The fight for each country’s primary sign language(s) to be recognized by the government is a long-standing battle that many countries have won throughout Europe. In 2016, two countries have been closing in on the victory of getting their language(s) recognized as an official language. This is an exciting milestone for those that have worked for years to get to this point in time.


Equality for Sign Language is a milestone that many countries either dream of or cherish as part of their culture. Canada is coming upon that milestone thanks to the Canadian Association of the Deaf/L’Association des Sourds du Canada. They are spearheading this effort to get sign languages recognized in Canada and participating in the federal accessibility consultation sessions. Frank Folino the President of CAD, James Roots, Executive Director  of CAD; and the Honourable Carla Qualtrough, Minister of Sport and Persons with Disabilities attended the reception for International Day of Persons with Disabilities. They have been  the key players behind the hard work in making this possible.  

In Employment and Social Development Canada, they took the time to look at some model countries that have notable legislatures about sign language including but not limited to New Zealand, Sweden, Finland, and Scotland. This review was to help the government determine exactly how they would be enacting their federal laws. The interesting thing about Canada’s efforts in getting their sign language recognized is that it is not about just one type of sign language but two:  ASL and LSQ.

Back in 2010, a UN Convention on the rights of persons with disabilities was ratified by Canada. This declaration had called for countries to provide services in the country’s sign language and implement it as an official language. Canada’s goal is to have this legislation in place by the end of 2017 or early 2018.

Canada is also behind in human rights for those that are deaf and hard of hearing. Just on Thursday, December 1; Disabilities Minister Carla Quatrough announced that the cumbersome process that is currently in place for human rights complaints will no longer be mandatory and the government is working to provide an an optional part of the UN declaration that would allow Canadians with disabilities to file a human rights complaint with the United Nations and let the international body launch investigations into systemic issues in Canada.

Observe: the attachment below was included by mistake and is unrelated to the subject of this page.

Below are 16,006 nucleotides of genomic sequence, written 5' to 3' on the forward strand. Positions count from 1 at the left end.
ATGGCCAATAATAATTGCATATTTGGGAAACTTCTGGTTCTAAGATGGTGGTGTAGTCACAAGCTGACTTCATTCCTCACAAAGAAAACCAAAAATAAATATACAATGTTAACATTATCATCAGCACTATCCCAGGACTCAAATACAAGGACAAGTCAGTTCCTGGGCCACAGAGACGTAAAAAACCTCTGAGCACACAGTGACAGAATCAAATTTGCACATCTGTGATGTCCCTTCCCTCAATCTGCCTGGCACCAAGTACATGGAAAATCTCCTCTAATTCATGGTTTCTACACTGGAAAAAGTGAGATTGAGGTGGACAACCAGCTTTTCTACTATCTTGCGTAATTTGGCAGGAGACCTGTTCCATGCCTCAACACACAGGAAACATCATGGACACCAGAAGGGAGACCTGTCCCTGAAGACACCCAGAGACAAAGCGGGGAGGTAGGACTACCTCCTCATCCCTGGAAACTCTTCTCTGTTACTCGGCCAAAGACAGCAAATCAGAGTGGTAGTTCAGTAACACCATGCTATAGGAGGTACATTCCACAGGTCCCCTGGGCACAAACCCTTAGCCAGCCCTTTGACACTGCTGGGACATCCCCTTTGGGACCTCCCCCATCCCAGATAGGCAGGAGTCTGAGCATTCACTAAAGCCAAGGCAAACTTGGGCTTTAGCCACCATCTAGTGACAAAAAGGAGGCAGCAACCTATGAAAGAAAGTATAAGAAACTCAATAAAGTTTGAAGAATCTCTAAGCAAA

“We have heard loud and clear from people across the country that there has to be some kind of teeth to this, that there has to be some kind of enforcement mechanism. It has to be aspirational for sure, but it also has to set some kind of expectation whether it be in the form of standards or guidelines.” Disabilities Minister Carla Qualtrough.


As of July of 2016, Europe is way ahead of the game. Only Italy and Luxembourg were left to recognize sign language as an official language in their country (LIS is the sign language of Italy) and so the Italian deaf community came up with the Hashtag #ITALIALOVELIS to spread awareness of the request for their language to be recognized and to help communication barriers to be torn down. This ideally would promote integration of the deaf and hearing world because of the need for LIS to encourage the fostering of their capabilities to learn Italian.

Present Chairman of the Healthcare Commission, Fabio Rolfe, the Lombard Senator Laura Bignami, MEP Angelo Ciocca (in liaison from Brussels) experts and representatives deaf national Board met to discuss the promotion of the language and on the many critical issues yet to be resolved. In particular, we talked about accessibility in the health world, at school and in the workplace.

Recognized in Europe as early as 1988, supported by UNESCO, today in Italy the Lis is used by 43,000 people, including 5,000 in Lombardy.

“The conference – explains Carolina Toia – is the result of a fruitful collaboration between the Lombardy Region and the National Authority for the protection and assistance of the Deaf (ENS), which led to the first draft of the bill for the promotion of LIS and then to its approval in the regional Council. The LIS is a real language, with precise grammar, syntax and its own morphology, and as such should be recognized and promoted. ” (Que Brianza)

The Pirelli has already approved a regional law on Lis, the Italian Sign Language. But to keep attention focused on the subject in recent days has organized a meeting with experts and national authority representatives deaf.